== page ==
OBJECTIVES: Chronic non-communicable diseases related to excessive or unbalanced dietary intakes are on the rise among some Indigenous populations in Canada. Nutritional problems of Indigenous peoples arise in the transition from a traditional diet to a market diet characterized by highly processed foods with reduced nutrient density. This study aimed at assessing traditional food intake of Indigenous people in 18 communities. STUDY DESIGN: This study was cross-sectional with a sample size of 1,356. METHODS: This study used food frequency and 24-hour recall questionnaires to quantify traditional food intake in 18 communities in the McKenzie basin of the Northwest Territories (Denendeh and the Yukon). RESULTS: Typical daily intakes of groups of traditional food items were generated and intake of an extensive list of traditional food detailed for adult men and women. Per capita intake of traditional food items was also calculated. CONCLUSION: Reliance on traditional food intake is still high in Denendeh, as well as in the Yukon. The detailed description of the traditional food system presented here allows an accurate identification of the contribution of traditional food items to nutrient and contaminant intake by Indigenous people for future studies.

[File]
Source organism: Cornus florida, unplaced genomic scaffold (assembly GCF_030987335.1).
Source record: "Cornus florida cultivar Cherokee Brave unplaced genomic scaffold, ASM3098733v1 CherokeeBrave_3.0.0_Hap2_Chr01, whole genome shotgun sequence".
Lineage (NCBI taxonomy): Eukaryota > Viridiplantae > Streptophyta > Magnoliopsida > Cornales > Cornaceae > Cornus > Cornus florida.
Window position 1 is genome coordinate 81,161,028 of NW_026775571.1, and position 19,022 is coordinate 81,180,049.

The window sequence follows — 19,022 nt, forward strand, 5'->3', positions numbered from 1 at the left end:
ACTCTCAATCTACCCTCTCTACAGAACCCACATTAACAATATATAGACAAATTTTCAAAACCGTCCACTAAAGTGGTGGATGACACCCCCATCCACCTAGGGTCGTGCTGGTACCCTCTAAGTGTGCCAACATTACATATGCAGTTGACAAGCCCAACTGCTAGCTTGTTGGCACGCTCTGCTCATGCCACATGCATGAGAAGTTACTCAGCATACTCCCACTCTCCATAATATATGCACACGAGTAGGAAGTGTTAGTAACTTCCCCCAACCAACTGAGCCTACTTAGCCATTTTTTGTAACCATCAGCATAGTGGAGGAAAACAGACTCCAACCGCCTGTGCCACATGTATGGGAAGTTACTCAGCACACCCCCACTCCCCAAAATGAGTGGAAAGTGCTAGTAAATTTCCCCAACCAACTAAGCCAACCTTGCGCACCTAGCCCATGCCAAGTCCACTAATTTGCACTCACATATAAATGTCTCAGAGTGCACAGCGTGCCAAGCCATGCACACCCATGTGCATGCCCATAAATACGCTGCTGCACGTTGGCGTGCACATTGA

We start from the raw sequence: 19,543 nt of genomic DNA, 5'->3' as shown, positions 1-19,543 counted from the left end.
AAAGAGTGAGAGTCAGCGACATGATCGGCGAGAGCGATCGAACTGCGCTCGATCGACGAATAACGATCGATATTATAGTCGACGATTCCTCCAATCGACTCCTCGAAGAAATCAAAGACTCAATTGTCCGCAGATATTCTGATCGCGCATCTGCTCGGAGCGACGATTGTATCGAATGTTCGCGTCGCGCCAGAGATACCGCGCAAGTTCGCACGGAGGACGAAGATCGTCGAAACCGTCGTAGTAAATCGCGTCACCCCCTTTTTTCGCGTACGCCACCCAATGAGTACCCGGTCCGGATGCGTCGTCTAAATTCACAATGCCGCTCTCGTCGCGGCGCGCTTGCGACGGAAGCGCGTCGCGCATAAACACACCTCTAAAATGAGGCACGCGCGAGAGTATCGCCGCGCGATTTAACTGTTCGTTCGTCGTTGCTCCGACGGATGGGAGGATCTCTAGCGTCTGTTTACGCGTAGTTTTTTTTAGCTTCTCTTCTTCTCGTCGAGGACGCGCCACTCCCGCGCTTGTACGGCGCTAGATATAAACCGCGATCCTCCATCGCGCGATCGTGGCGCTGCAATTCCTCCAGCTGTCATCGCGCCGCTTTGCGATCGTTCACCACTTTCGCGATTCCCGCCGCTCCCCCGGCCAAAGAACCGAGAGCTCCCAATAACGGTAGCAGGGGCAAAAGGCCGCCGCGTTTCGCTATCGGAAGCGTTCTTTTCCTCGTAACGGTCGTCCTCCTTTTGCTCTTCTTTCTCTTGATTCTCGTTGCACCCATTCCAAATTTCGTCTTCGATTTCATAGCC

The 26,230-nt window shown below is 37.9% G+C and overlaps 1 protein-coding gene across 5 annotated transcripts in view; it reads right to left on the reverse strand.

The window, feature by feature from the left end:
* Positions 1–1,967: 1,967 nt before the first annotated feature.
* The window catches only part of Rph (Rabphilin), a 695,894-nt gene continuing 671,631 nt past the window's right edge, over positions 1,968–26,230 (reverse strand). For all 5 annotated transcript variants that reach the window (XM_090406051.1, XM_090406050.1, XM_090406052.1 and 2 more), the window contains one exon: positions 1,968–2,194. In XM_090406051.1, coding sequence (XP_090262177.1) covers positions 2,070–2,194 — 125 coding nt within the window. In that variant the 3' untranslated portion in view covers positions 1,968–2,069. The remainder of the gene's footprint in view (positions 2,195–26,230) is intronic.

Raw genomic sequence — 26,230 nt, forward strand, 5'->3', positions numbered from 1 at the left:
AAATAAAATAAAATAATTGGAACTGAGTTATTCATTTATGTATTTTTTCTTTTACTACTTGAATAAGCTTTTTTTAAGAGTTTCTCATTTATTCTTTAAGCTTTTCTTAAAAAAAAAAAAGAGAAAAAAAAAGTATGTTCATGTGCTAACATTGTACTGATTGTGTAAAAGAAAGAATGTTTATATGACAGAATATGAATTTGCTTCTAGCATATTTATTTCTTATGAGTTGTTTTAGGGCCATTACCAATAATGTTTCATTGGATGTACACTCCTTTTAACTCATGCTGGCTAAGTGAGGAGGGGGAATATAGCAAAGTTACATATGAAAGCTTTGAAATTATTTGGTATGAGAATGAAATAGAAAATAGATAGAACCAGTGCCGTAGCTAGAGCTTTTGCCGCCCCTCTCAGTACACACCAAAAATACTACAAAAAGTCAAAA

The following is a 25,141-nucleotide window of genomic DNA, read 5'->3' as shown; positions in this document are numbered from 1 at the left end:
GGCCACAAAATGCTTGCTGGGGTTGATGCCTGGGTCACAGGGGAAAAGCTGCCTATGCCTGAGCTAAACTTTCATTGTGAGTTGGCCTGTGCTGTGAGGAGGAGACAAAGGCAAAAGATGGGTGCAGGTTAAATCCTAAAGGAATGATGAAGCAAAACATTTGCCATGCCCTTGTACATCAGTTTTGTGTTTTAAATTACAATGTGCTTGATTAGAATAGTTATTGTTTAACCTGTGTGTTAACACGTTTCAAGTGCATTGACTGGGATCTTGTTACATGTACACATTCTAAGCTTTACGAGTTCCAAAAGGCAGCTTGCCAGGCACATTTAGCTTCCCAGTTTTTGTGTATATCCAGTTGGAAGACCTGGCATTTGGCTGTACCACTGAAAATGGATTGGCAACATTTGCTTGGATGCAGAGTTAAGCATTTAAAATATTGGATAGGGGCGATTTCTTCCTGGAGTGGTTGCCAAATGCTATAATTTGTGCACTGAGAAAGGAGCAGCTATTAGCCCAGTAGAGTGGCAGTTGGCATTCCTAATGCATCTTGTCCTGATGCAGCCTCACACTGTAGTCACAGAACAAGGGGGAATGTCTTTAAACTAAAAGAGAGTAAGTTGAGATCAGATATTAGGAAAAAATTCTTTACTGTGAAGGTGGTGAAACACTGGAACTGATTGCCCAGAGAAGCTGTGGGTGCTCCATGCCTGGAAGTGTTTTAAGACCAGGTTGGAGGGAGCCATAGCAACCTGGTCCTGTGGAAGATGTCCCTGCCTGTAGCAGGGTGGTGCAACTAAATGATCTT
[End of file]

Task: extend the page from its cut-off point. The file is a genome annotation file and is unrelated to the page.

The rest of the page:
Food insecurity is a mounting concern among Canadian post-secondary students. This study was conducted to evaluate the content of food hampers distributed by University of Alberta Campus Food Bank (CFB) and to assess the cost savings to students, using these hampers. Contents of hampers distributed among 1,857 students and their dependants since 2006 were evaluated against Canada's Food Guide (CFG) recommendations and Dietary Reference Intakes (DRI). Hampers were aimed at serving university students and one to five members of their households located in Edmonton, Western Canada. One thousand eight hundred fifty-seven clients in Alberta, Canada, were included in the study. Although all hampers provided adequate energy, their fat and animal protein contents were low. Compared to the CFG recommendations, the requirements of milk and alternatives and meat and alternatives were not sufficiently met for clients using > or = 3-person hampers. None of food hampers (i.e. one- to five-person hampers) met the DRI recommendations for vitamin A and zinc. Clients of CFB received Canadian dollar (CN$) 14.88 to 64.3 worth of non-perishable food items in one- to five-person hampers respectively. Hampers provided from the CFB need improvement. Nutrients missing from the food hampers could be provided from fresh fruits, vegetables, dairy, and meat products; however, these foods are more expensive than processed food items. The CFB provides a significant amount of savings to its clients even without considering the additional perishable donations that are provided to clients. Interpretation of our data required the assumption that all clients were consuming all of their hampers, which may not always be the case. Clients that do not fully consume their hampers may benefit less from the food bank.